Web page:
Tag Archives: fellowship

What You’ve Learned from a Teeny, Tiny Bug

You are seeing God’s wisdom during this pandemic. Like Elijah, we look for God in the great and bombastic moments of life but find him in the lesser things, the small, the tiny, the microscopic. Elijah heard the wisdom of God in the sound of a low whisper (1 Kings 19:9-18). Sometimes the biggest lessons come from the smallest things.

COVID-19, something so small that it is only seen with specialized equipment, has turned your life upside down.  Great American industries are struggling,  businesses have closed their doors, and hard-working people are suddenly without jobs. Fear reigns supreme as our leaders cast about for some cure. Most horribly, churches no longer assemble as a group and thus deprive their people of needed fellowship.

Here’s what I miss the most.


God’s people need fellowship. God commanded the Israelites to gather three times a year in Jerusalem for celebrations (Exodus 34:23). As they appeared together before the Lord, they were reminded of their common heritage and their common salvation given by the Lord. The Christians came from the background of these common feasts. The childhood story of Jesus remaining behind in Jerusalem after the Feast of the Passover (Luke 2:41-52) is one example. It was on Passover that Jesus was crucified and on Pentecost (another feast) when the church began (John 19:31; Acts 2:1). Afterward, the church would assemble together on the first day of the week. Although they enjoyed the company of one another “day by day” (Acts 2:46), the grouping on the Lord’s Day was special, for it brought everyone together at once for a common purpose.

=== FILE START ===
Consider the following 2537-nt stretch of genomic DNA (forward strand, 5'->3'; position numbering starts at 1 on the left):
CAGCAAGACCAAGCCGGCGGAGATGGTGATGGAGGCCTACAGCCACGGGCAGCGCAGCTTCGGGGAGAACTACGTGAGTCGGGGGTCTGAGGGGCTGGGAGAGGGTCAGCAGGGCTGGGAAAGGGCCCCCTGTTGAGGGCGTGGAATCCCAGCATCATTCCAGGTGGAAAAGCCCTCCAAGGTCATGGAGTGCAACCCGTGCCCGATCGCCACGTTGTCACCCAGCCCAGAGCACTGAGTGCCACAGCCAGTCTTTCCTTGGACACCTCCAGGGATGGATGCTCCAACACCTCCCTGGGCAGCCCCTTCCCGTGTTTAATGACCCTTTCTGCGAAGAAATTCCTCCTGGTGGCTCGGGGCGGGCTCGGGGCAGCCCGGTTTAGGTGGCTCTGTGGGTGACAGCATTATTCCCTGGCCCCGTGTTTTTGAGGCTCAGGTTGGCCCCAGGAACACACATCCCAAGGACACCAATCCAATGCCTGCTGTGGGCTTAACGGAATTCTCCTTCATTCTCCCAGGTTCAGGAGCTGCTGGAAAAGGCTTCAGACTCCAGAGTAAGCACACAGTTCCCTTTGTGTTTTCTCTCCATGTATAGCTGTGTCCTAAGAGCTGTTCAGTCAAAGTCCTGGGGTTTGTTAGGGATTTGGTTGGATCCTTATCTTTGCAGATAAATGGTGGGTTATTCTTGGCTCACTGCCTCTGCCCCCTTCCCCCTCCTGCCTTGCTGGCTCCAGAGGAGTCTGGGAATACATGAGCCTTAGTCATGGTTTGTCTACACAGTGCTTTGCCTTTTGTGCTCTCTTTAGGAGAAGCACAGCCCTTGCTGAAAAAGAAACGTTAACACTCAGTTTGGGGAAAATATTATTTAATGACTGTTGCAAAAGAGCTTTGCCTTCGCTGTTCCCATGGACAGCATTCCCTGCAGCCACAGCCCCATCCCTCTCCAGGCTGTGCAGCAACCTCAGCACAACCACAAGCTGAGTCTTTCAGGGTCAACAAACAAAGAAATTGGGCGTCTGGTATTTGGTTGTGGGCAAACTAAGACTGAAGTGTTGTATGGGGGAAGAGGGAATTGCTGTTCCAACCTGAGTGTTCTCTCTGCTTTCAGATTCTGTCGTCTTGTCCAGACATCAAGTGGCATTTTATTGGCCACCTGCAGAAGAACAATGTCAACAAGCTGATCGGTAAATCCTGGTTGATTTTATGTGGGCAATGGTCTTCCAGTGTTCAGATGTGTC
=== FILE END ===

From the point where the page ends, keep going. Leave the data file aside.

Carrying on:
Like you, I miss our time together. We talk on the phone, we teach Bible class via web conferencing, and we stream our services, but it is not the same. Let no one suggest that disassembled assemblies hold a torch to the real thing. They just don’t. They are an exceptional situation forced upon us by troubled times. But as for me, I miss the handshakes, hugs, pats on the back, and even the sweet kisses from some octogenarian ladies. I suspect you miss it all too. The Lord knew what he was doing when he gave us the assembly. I’ll be glad when we get it back.


Long-distance encouragement is hard. When I traveled to Russia many years ago, I was given a packet of cards. I was to open one card every day. It became the pinnacle of my day! Each card was from a different family. What a joy! But the greatest moment came when I returned home. Sometimes there would be a small crowd of people from the congregation who met me at the airport. I’ll never forget seeing them all as I passed through security. What encouragement!

I miss that today, and I really need it. People call, and that’s wonderful, but it is not the same as a face-to-face meeting. Paul enjoyed the encouragement he gained from his church family. Read Philippians 4:2, 3, and note those “…who have labored side by side with me in the gospel together with Clement and the rest of my fellow workers, whose names are in the book of life” (emphasis mine – jbe). We desperately need side by side encouragement.


Churches of Christ sing with only the human voice. I’m not making a doctrinal point here, although you might see our article on instrumental music for those details. I am observing that I miss the beautiful voices blending together in praise to the Almighty. God’s people sing. The purpose is not to be entertained but to praise the Lord. At the same time, we are speaking to one another in psalms, hymns, and spiritual songs, teaching and admonishing one another (Ephesians 5:19; Colossians 3:16).

I can listen to recorded music, and I can sing along with it. But it is not the same. I miss my brothers and sisters singing with me and to me.